Christianity is simple -- but it is not easy, Christian author and speaker Jen Hatmaker told OBU students during a weekly chapel message Wednesday, March 30. In fact, Hatmaker said, living a Christian life can be quite difficult.
But looking back over the 15 years since she graduated from OBU in 1996, Hatmaker said she wishes she had embraced the truths of living an extraordinary life in Christ. Instead, she said, she fell into the pace of so many Christians today who have chosen to study the Gospel rather than actually live it.
Hatmaker addressed the students and several guests as part of the annual Women's Missions and Ministry emphasis at OBU. Her message continued OBU's annual chapel theme, "Unadorned: A Return to the Simplicity of the Gospel" based on the book "Mere Christianity" by C.S. Lewis. She spoke on the theme "Counting the Cost."
Jesus made the Gospel very simple, she said, summarizing Matthew 22:37-37.
"Here's the deal: Love God with everything -- everything -- that's first," she said. "Next, love your neighbor as much as you love your own life. That's second. Everything else in the Christian life hinges on those two things."
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She said as Christians are bogged down in church politics, busy work and turf wars, trying to squeeze the Gospel into a little corner of the American dream, Jesus says his Church is missing the focal point of his message. As a college student, Hatmaker said she had a great plan for her life, and she "generously sprinkled God" over all of her big ambitions. But she warned that the fallacy of Christians buying into the American dream is the idea that God wants each person to be safe, prosperous and almost always happy, and that God wants all of a person's individual dreams to come true.
"There is not one shred of that theology in Scripture," she said. "I don't even know where this came from. Because guess what? Is Christianity hard? As it turns out, it is hard. If your dreams involve the redemption of orphans and widows and unreached people; poverty and justice and human trafficking; hunger and disease and brokenness, then good news for you: God does want all your dreams to come true -- if you fit in that category, and if your dreams are the same as God's dreams."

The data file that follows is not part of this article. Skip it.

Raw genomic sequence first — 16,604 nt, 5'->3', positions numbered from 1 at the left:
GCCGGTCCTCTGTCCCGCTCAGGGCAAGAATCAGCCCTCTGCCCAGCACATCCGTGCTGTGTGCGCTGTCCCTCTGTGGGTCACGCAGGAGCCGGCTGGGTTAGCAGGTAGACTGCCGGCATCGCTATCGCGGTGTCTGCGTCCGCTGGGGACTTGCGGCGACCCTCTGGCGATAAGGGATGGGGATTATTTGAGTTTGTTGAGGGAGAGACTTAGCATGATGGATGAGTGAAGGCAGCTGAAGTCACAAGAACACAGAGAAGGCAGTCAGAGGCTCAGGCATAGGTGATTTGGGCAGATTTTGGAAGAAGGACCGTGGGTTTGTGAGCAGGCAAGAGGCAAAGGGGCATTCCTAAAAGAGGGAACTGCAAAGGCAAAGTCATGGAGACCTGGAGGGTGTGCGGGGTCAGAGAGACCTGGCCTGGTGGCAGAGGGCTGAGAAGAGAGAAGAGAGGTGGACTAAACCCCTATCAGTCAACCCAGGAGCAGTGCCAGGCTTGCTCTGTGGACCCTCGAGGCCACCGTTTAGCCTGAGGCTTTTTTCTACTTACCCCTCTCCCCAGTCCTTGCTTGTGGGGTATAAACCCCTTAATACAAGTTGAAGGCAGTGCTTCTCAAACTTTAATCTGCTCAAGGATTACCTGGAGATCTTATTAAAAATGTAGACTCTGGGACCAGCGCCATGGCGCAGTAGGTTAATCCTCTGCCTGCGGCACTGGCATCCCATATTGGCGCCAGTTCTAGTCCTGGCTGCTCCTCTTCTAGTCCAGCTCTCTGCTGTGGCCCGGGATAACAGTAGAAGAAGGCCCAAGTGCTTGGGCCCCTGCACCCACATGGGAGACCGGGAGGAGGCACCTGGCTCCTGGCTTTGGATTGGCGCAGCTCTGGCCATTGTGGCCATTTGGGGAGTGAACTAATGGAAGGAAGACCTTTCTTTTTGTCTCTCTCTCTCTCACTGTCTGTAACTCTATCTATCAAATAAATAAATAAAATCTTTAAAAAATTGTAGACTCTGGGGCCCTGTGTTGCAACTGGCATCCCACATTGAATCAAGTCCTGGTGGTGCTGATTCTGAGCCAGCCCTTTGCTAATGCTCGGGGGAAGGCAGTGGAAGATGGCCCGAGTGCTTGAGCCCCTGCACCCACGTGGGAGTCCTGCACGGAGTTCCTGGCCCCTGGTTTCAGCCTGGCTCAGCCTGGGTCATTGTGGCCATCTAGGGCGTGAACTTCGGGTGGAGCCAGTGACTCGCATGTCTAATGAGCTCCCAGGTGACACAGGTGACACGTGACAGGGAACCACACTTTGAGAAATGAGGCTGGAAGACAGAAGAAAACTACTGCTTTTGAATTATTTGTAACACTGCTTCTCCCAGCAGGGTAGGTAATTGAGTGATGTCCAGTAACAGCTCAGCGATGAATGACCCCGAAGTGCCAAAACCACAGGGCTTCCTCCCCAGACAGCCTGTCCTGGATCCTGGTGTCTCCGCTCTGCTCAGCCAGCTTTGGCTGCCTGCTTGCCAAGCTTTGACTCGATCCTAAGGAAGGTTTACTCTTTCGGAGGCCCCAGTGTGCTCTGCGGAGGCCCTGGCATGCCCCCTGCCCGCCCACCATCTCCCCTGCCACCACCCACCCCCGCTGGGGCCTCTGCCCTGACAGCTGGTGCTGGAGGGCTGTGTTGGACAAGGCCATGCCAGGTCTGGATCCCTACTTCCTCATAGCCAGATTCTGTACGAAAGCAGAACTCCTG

Hatmaker referred to a lyric in the worship song "Kingdom and a King" by Robbie Seay Band, which is sung in her church: "Oh God may we be focused on the least, a people balancing the fasting and the feast." She said the Church often focuses most of its resources on the "feast" of the Christian life, creating more classrooms, more Bible studies and more events for its own members.
However, she said in Scripture, a Christian's feast has a partner: the "fast." She said in a world where Christians outnumber orphans seven to one, and where one-sixth of the Earth's population claims to be Christian, it is difficult to reconcile the scope of human suffering.
"When the fast -- when the sacrifice -- of the Gospel is omitted from the Christian life, it isn't Christian at all," she said. "We've made it OK for Christians to do nothing, and still call themselves 'Christian.' It's not working."
She added that she learned after wasting several years in pursuit of the American dream that a Christian life without the challenges of the fast is actually boring.
"The Church that the Bible describes is exciting, and it's adventurous, and it is wrought with sacrifice," she said. "It cost believers everything -- and they still came -- because the Church was patterned after Jesus, who tells us he didn't even have a place to lay his head. He voluntarily died this brutal death for you and I, even knowing that one day we would reduce the Gospel to this self-serving self-improvement program."
Hatmaker told the students that the Gospel does not call for a truce about life, it calls for a complete surrender to God. While the true Christian life is hard, she said it is a treasure and a joy that cannot be rivaled by any inferior substitute.
"Students, please do not bore yourself to tears or waste your gifts on a garbage mission, because you are, without a doubt, a chosen generation," she said. "The skills, and the resources, and the opportunities that you have are unprecedented. With your extraordinary advantages of global communication and technology, I am telling you: there is not an international crisis that cannot be answered by your generation."
She urged the students to not squander their legacy on self-absorption or the American dream, or to try to fit the Gospel into their pre-planned lives. Rather, she pleaded with them to surrender wholly to the Gospel and fulfill God's call as a chosen generation.
For more information about Hatmaker's writing and speaking ministry, click here. For information about the church she helped start in Austin, Texas, with her husband, Brandon, a 1995 OBU graduate, click here.